We know there are small organs named ovules in the ovary of a flower. These ovules later on develop to seeds. The seeds we see in the fruits like Mango, Jambolina (Jaam), Lichi, Jackfruit etc. all are the developed ovule. When the ovule gradually develops to seeds at the same time the ovary of the flower gradually develops to a fruit. Ovules are developed to seed as a result of fertilization. Usually without fertilization ovules cannot be developed to seeds Again fertilization also causes the ovary to form a fruit. For fertilization it is necessary to originate male and female gametes. In flowering plants union of male and female gametes is called fertilization.
Inside the anther there are pollen mother cells. Bymeiosis four pollen grains are produced from each pollen mother cell. Each pollen grain contains two coverings, the outer coating is called exine and the inner one is called intine. In the exine there is a pore named germ pore Nucleus of the pollen grain undergoes mitotic division and forms tube nucleus and generative nucleus. Usually pollination occurs at this bi-nucleated condition.
As a result of pollination, the pollen grains become attached to the stigma and a pollen tube is developed from the pollen grain. The tube gradually makes its way down into the ovary through the style. The tube nucleus enters the pollen tube followed by the generative nucleus. The generative nucleus undergoes mitotic division and form two male reproductive cells or male gametes or sperms. The male gametes are haploid.
Inside the ovary of a flower there lies the ovules. In each of these ovules one megaspore mother cell (female reproductive mother cell or egg mother cell) is produced. This cell undergoes meiotic division to give rise to four haploid megaspores. In most of the cases three out of four degenerate and only one cell survives. The nucleus of the survived large cell divides mitotically to give rise to two at first, next from these two forms four and then from four to eight nucleus. These eight nucleus remains at two poles of a sac like structure. The sac like structure is called embryo sac. One nucleus from each pole moves to the centre of the embryo sac and fuse together to form a secondary nucleus. The three nuclei remaining at the micropyler end of the embryo sac are called egg apparatus. The central one of these three is larger one and it forms the egg or ovum, and the other two besides the ovum are synergides. Ovum is the female reproductive cell or female gamete. The rest nuclei of the embryo sac are called antipodal cells. The ovum ishaploid.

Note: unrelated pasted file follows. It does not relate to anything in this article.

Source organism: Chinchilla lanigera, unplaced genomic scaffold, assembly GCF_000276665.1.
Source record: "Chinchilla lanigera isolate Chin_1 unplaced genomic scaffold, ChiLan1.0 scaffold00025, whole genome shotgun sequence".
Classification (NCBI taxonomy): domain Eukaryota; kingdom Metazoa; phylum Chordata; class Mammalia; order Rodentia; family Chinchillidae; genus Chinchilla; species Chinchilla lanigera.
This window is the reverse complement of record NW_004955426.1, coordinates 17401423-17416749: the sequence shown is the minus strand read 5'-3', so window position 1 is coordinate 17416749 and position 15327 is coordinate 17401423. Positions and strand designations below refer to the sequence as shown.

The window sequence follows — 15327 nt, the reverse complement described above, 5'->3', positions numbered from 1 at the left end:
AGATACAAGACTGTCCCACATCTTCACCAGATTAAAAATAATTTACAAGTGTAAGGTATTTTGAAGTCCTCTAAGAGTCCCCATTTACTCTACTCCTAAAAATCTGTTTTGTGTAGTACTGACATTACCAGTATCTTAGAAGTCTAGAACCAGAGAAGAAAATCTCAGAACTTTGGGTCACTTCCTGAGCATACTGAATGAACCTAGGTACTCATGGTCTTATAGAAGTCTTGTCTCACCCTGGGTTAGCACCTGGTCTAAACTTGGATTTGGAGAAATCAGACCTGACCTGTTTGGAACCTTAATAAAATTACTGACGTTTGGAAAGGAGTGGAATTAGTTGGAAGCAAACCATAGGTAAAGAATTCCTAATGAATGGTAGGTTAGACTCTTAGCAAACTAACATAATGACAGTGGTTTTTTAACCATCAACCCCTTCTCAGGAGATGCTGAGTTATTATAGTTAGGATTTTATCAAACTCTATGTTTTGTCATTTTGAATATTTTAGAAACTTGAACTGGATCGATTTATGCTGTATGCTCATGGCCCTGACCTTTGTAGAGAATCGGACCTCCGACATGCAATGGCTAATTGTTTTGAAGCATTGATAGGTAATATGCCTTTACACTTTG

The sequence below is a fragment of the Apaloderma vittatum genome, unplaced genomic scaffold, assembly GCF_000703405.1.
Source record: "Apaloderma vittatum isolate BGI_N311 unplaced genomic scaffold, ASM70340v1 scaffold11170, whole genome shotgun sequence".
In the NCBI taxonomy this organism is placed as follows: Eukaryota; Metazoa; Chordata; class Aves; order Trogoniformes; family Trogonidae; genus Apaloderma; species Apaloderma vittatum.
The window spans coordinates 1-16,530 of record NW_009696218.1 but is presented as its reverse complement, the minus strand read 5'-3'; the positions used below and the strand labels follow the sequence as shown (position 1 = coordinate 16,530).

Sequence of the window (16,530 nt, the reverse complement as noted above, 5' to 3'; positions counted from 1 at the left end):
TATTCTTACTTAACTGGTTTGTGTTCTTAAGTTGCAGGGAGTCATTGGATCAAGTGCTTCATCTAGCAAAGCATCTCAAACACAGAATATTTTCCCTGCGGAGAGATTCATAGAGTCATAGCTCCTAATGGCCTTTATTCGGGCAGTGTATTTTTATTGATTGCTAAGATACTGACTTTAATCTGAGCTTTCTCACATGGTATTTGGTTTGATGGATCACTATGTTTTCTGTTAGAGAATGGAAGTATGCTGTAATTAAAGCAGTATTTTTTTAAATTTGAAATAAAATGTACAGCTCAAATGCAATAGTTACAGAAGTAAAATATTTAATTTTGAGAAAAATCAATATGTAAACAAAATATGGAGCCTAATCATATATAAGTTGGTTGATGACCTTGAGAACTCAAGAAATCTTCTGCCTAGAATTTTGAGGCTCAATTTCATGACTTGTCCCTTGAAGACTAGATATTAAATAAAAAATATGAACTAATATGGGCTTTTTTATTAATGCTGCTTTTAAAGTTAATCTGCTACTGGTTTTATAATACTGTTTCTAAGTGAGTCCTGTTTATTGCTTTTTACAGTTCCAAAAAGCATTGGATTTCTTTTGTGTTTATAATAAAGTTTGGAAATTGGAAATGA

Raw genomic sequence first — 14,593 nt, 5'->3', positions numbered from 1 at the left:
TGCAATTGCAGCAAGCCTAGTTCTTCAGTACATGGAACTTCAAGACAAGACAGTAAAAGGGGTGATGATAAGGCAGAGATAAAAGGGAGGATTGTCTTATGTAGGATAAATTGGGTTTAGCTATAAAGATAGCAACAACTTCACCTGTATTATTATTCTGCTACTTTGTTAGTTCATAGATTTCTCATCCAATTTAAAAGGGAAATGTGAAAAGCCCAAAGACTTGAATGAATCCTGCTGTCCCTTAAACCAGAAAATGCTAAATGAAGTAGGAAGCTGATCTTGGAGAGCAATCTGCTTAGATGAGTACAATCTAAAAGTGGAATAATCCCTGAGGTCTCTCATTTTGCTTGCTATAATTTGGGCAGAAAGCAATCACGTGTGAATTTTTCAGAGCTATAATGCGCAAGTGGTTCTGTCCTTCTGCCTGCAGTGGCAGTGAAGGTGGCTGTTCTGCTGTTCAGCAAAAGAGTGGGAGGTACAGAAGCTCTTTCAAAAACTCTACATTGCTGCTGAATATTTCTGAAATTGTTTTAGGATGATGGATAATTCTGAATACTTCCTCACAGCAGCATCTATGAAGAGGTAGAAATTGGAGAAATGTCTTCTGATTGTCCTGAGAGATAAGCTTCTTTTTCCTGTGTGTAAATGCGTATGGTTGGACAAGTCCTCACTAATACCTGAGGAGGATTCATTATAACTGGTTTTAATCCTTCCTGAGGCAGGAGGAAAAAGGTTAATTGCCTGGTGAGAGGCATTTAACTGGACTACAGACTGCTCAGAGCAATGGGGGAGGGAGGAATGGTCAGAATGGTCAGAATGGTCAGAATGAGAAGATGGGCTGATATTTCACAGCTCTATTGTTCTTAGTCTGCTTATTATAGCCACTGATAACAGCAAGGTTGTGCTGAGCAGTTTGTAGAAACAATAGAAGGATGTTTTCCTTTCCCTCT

Union of female and male reproductive cell: The pollen tube graduallyproceeds and moves downwards and ultimately reaches the embryo sac. When the pollen tube reaches the embryo sac the tip of the pollen tube bursts and thetwo male gametes are released. One of the male gametes. (sperm cells) unites with the egg and complete the process of fertilization. The other male gamtees unite with the secondary nucleus. This union is called triple fusion. This process is known as double fertilization
Stages of Fertilization: From the above discussion it is understood that thereare three stages in the process of fertilization, namely - 1. Development of male gametes, 2. Development of female gametes and 3. Union of male and female gametes.
Development of Embryo: Embryo develops after fertilization. A diploidzygote is developed as a result of the union of male and female gametes. It is also called a fertilized egg. The zygote remains in resting stage for sometimes (may be few hours, days or even months). After the resting period the zygote cell undergoes a transverse division to form a bi-celled pro-embryo. The pro-embryo then undergoes successive cell division at different plains to form an embryo. An embryo consists of cotyledon and an axis. The upper portion of the, axis is the plumule and the lower portion is the radicle. In a monocot seed there is only one cotyledon (e.g. coconut, paddy etc) and in a dicot seed there are two cotyledons (e.g. mango, bean, gram, pea etc.).
Development of Endosperm:
Endosperm is an essential constituent part of the seed. The food for developing embryo is preserved in it and the embryo absorbs food from the endosperm. The triploid cell originated from the union of secondary nucleus of the embryo sac and a male gametes, is the first cell of the endosperm. The triploid cell undergoes mitotic division repeatedly to give rise to a mature endosperm. The endosperm is triploid i.e. three nuclei fused together to form it.
In many plants endosperm is present in a mature seed. During germination, the embryo absorbs food from the endosperm. These types of seeds
are called endospermic seed - e.g. Paddy, Wheat, Ricinus etc. In many other plants endosperm being absorbed and stored in cotyledon and is utilised during germination. This type of seeds are called non-endosperm seed e.g. Gram seed, Pea, Mango etc.
After fertilization the ovary is developed to fruit and the ovule developed to seed. Changes in ovary and ovule after fertilization is shown in the following table:
As a result of fertilization the ovary of a flower develops to a fruit and ovules to seeds. Seeds maintain and increase the generation by reproduction. If there were no seed probably the plant would have perished. This may be said in other words as, if there was no fertilization the plants would have perished. Again animal world especially human being live on fruits and seeds of plants. If there was no fertilization seeds and fruits would not have grown. No animal life could exist without the food produced by plants. So the significance of ferti-lization is unlimited